28 Apr 2021
#BreedtoBreathe - how vets can improve health and welfare of brachy breeds
With the launch of BVA’s #BreedtoBreathe campaign, BVA Policy Officer Hayley Atkin, blogs about how vets can take action.
2017 gave us some worrying statistics about the rise in registrations of brachycephalic breeds, raising our concerns about a population-based increase in ill-health and compromised welfare among these breeds. With a 3104% increase in French Bulldog registrations, a 193% increase in Pug registrations and a 96% increase in Bulldog registrations over the past ten years, the figures speak for themselves.
But 2017 also gave us some superb examples of vets successfully mobilising to speak out against the use of brachycephalic breeds in marketing campaigns, raising awareness that the health and welfare issues surrounding brachycephaly are #notnormal. Along with other key stakeholders in dog health and welfare we successfully took on big brands such as Comic Relief, Heinz, Costa, Halifax, about their use of brachys in advertising and influenced changes in their marketing policies.
So, it goes without saying that there’s a huge strength of feeling within the profession about this issue. But what are we doing to harness this?
This week we’re launching our #BreedtoBreathe campaign, centering around our newly published position on brachycephalic dogs. Developed through BVA Policy Committee and in partnership with our colleagues at the BSAVA, our position outlines how the different stakeholders in dog health and welfare can work together towards improving the health and welfare of these breeds.
More and more members are turning to us for advice on how best to take wider action so, as part of the position, we have set out a ten-point plan for practices. We hope this will support vets to further improve the health and welfare of brachycephalic dogs and promote responsible ownership.
10 point plan for veterinary practices
- Offer pre-purchase consultations, such as the PDSA “Which pet?” consultation framework, with prospective dog owners. The potential health problems of brachycephalic conformation can be clearly outlined in these consultations.
- Strongly advise against breeding if a dog is suffering from BOAS or requires conformation altering surgery – consider neutering (where best practice allows) to prevent further litters with extremes of conformation that negatively impact on their health and welfare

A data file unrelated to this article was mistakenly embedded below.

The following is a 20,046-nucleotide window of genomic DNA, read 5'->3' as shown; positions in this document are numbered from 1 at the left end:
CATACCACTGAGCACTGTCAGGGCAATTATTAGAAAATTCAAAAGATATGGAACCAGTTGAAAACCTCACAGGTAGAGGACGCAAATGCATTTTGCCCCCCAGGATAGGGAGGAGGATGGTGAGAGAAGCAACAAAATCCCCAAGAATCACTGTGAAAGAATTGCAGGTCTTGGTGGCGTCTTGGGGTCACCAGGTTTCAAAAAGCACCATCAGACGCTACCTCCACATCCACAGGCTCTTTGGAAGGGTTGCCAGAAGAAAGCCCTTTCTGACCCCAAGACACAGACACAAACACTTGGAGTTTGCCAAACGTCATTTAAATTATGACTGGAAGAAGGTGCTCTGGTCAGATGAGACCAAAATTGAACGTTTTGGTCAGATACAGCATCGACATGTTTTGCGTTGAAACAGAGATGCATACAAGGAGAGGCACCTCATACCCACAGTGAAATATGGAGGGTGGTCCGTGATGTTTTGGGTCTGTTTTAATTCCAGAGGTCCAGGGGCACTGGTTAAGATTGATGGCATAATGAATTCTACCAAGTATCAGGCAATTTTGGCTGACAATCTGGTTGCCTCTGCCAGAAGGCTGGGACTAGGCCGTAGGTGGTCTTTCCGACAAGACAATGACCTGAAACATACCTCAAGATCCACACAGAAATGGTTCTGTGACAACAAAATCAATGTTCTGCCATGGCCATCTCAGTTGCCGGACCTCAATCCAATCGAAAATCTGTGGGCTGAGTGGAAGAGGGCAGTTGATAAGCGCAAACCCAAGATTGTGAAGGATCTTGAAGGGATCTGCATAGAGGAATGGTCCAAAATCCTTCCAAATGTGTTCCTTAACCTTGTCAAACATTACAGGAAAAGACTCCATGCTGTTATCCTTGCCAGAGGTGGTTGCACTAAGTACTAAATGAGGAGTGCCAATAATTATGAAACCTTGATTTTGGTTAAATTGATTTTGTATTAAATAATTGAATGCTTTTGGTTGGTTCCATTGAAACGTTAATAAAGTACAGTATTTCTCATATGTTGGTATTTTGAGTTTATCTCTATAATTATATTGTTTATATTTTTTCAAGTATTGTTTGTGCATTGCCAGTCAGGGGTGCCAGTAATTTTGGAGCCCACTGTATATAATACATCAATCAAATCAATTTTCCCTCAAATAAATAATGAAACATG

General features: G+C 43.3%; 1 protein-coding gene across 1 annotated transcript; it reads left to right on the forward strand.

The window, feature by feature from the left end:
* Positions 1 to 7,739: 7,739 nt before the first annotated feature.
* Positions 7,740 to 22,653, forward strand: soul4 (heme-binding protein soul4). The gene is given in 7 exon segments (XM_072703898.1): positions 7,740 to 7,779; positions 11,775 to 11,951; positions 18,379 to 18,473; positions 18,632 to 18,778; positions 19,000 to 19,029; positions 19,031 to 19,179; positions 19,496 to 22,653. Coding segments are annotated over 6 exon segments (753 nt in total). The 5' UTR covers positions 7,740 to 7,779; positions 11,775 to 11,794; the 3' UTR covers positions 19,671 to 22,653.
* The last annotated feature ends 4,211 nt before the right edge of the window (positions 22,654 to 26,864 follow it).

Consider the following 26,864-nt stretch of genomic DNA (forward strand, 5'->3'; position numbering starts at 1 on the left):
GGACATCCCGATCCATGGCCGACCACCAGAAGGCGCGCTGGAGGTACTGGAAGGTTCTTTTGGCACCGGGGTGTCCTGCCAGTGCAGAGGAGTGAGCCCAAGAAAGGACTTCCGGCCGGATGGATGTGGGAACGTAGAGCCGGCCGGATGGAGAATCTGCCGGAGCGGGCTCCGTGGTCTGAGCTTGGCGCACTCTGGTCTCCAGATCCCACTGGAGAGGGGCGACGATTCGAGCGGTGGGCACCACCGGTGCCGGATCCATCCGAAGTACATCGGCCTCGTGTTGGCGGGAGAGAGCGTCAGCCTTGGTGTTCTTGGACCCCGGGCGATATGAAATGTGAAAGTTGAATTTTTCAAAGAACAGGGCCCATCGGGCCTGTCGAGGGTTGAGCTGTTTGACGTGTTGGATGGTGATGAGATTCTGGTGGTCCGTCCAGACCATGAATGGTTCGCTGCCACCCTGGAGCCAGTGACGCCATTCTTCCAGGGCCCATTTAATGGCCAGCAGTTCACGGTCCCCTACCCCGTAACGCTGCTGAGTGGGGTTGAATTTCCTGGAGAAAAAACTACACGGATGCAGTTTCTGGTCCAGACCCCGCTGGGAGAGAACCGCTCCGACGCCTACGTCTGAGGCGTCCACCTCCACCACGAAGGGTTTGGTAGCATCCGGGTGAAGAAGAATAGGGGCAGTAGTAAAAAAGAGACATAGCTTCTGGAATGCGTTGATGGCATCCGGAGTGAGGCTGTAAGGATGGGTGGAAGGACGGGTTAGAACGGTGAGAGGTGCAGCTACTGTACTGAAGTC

- Promote the Puppy Contract (comprising of the Puppy Information Pack and contract for sale) through the practice communication channels, eg. website, social media, waiting room displays, newsletters and in local print and broadcast media
- Promote and actively participate in available health schemes (eg. BVA/KC Health Schemes), including those for brachycephalic breeds that currently exist amongst Bulldog, French bulldog and Pug breed clubs
- Carry out exercise tolerance tests (ETT) and functional grading for brachycephalic breeds as part of their annual health assessment
- Enrol the practice in clinical surveillance programmes such as VetCompassTM and SAVSNET, to contribute to data gathering and evidence generation
- Develop a practice communication strategy to repeatedly, clearly and consistently communicate the health problems experienced by dogs with brachycephalic conformation through the practice communication channels
- Develop practice policy to ensure that practice communication channels (particularly social media and advertising materials) do not portray dogs with brachycephalic conformation as cute, humorous or appealing
- Ensure practice policy supports staff to appropriately convey evidence-based information and advice to owners of dogs with brachycephalic conformation
- Support local breed clubs and representatives to develop and implement plans to improve the health of dogs with brachycephalic conformation
Vet voices carry more weight than most on animal welfare issues and it’s important that there are voices all over social media pushing back against the use of brachycephalic breeds in marketing.
That’s why we’ve also created the #BreedtoBreathe toolbox, a space with shareable resources to support vets in raising awareness about the problems associated with brachycephalic breeds alongside our campaigning activity.
Keep up the momentum
As you’ll have hopefully gathered throughout this post, #BreedtoBreathe is the BVA campaign hashtag. Use it to keep the conversation going and help us follow your efforts on Twitter.
Over 2017 we’ve seen that together veterinary voices can make a huge impact. Now is the time to harness the profession’s influence and keep the up the momentum for the #BreedtoBreathe campaign for 2018.
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